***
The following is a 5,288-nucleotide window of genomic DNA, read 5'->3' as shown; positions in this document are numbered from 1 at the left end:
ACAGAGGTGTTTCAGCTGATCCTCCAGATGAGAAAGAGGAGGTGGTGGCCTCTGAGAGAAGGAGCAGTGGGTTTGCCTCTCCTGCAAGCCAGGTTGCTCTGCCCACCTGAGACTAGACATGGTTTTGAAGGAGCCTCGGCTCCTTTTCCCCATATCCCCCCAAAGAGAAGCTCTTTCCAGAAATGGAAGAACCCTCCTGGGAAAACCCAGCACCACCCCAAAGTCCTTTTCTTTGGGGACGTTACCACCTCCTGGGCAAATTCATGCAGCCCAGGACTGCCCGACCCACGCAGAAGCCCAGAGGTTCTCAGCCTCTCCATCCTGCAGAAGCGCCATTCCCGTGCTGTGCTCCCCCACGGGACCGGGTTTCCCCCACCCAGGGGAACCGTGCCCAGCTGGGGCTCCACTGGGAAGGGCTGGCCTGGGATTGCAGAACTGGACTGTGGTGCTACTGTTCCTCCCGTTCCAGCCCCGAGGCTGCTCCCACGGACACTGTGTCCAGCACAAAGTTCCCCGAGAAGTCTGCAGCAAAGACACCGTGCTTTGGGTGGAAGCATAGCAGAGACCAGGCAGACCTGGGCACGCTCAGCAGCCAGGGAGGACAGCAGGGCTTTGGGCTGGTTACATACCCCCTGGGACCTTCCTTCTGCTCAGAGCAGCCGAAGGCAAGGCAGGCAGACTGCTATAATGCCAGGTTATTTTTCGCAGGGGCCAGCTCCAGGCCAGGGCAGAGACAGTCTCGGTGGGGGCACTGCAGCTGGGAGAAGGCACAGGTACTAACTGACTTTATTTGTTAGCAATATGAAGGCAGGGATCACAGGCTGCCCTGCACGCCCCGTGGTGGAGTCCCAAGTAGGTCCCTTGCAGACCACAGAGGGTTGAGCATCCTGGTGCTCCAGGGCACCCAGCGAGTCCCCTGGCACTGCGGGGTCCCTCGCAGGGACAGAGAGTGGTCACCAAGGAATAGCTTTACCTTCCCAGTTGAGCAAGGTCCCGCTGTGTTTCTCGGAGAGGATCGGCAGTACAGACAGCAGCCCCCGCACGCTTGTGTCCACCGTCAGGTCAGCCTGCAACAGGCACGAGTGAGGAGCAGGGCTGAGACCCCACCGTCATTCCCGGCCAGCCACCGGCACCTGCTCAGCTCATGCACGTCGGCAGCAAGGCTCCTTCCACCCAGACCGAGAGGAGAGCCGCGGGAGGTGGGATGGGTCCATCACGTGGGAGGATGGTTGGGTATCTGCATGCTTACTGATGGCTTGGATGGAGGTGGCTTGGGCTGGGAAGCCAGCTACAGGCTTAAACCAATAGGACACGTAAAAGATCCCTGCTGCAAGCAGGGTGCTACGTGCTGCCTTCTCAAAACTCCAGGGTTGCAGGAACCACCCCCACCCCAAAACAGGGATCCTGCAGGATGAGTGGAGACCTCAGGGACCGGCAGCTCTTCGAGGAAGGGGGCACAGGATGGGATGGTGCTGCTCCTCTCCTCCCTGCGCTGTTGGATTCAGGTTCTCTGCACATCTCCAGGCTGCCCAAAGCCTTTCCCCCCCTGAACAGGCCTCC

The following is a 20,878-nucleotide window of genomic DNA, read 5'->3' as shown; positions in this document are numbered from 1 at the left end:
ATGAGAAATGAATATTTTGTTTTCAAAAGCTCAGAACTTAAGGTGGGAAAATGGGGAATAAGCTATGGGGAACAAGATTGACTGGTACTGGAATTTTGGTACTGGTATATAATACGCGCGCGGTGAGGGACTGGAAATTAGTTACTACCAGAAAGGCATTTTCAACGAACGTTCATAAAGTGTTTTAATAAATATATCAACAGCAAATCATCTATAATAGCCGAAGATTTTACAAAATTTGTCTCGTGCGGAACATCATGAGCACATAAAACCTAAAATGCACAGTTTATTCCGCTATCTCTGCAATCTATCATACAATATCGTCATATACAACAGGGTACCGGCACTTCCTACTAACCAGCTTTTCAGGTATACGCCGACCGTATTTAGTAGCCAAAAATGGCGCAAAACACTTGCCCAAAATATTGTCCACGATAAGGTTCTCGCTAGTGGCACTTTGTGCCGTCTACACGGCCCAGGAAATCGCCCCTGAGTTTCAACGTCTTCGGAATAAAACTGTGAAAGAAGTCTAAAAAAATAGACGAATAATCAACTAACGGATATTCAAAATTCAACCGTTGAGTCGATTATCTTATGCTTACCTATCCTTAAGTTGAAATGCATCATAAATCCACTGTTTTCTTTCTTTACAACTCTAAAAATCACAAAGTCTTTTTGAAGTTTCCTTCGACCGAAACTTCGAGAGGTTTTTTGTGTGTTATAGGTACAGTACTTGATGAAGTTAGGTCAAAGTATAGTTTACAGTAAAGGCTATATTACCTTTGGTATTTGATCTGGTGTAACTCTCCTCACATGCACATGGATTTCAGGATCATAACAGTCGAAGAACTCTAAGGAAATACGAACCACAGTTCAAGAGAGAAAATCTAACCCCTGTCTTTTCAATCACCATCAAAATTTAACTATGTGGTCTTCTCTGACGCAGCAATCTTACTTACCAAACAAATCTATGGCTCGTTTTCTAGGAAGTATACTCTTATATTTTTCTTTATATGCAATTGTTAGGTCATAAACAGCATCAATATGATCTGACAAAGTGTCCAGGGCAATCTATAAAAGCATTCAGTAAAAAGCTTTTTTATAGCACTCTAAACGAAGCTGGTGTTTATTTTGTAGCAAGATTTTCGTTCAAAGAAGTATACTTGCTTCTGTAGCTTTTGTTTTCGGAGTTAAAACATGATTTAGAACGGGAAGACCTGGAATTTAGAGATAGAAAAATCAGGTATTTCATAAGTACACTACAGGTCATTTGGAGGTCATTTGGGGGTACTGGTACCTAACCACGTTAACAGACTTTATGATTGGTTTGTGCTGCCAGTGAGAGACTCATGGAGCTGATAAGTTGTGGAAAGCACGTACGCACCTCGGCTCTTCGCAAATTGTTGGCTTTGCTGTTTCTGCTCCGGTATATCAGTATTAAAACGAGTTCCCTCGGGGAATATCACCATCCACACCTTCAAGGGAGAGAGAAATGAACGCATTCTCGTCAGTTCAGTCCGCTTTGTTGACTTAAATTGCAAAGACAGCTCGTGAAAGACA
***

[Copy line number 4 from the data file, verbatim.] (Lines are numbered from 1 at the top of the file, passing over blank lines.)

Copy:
ATGAGAAATGAATATTTTGTTTTCAAAAGCTCAGAACTTAAGGTGGGAAAATGGGGAATAAGCTATGGGGAACAAGATTGACTGGTACTGGAATTTTGGTACTGGTATATAATACGCGCGCGGTGAGGGACTGGAAATTAGTTACTACCAGAAAGGCATTTTCAACGAACGTTCATAAAGTGTTTTAATAAATATATCAACAGCAAATCATCTATAATAGCCGAAGATTTTACAAAATTTGTCTCGTGCGGAACATCATGAGCACATAAAACCTAAAATGCACAGTTTATTCCGCTATCTCTGCAATCTATCATACAATATCGTCATATACAACAGGGTACCGGCACTTCCTACTAACCAGCTTTTCAGGTATACGCCGACCGTATTTAGTAGCCAAAAATGGCGCAAAACACTTGCCCAAAATATTGTCCACGATAAGGTTCTCGCTAGTGGCACTTTGTGCCGTCTACACGGCCCAGGAAATCGCCCCTGAGTTTCAACGTCTTCGGAATAAAACTGTGAAAGAAGTCTAAAAAAATAGACGAATAATCAACTAACGGATATTCAAAATTCAACCGTTGAGTCGATTATCTTATGCTTACCTATCCTTAAGTTGAAATGCATCATAAATCCACTGTTTTCTTTCTTTACAACTCTAAAAATCACAAAGTCTTTTTGAAGTTTCCTTCGACCGAAACTTCGAGAGGTTTTTTGTGTGTTATAGGTACAGTACTTGATGAAGTTAGGTCAAAGTATAGTTTACAGTAAAGGCTATATTACCTTTGGTATTTGATCTGGTGTAACTCTCCTCACATGCACATGGATTTCAGGATCATAACAGTCGAAGAACTCTAAGGAAATACGAACCACAGTTCAAGAGAGAAAATCTAACCCCTGTCTTTTCAATCACCATCAAAATTTAACTATGTGGTCTTCTCTGACGCAGCAATCTTACTTACCAAACAAATCTATGGCTCGTTTTCTAGGAAGTATACTCTTATATTTTTCTTTATATGCAATTGTTAGGTCATAAACAGCATCAATATGATCTGACAAAGTGTCCAGGGCAATCTATAAAAGCATTCAGTAAAAAGCTTTTTTATAGCACTCTAAACGAAGCTGGTGTTTATTTTGTAGCAAGATTTTCGTTCAAAGAAGTATACTTGCTTCTGTAGCTTTTGTTTTCGGAGTTAAAACATGATTTAGAACGGGAAGACCTGGAATTTAGAGATAGAAAAATCAGGTATTTCATAAGTACACTACAGGTCATTTGGAGGTCATTTGGGGGTACTGGTACCTAACCACGTTAACAGACTTTATGATTGGTTTGTGCTGCCAGTGAGAGACTCATGGAGCTGATAAGTTGTGGAAAGCACGTACGCACCTCGGCTCTTCGCAAATTGTTGGCTTTGCTGTTTCTGCTCCGGTATATCAGTATTAAAACGAGTTCCCTCGGGGAATATCACCATCCACACCTTCAAGGGAGAGAGAAATGAACGCATTCTCGTCAGTTCAGTCCGCTTTGTTGACTTAAATTGCAAAGACAGCTCGTGAAAGACA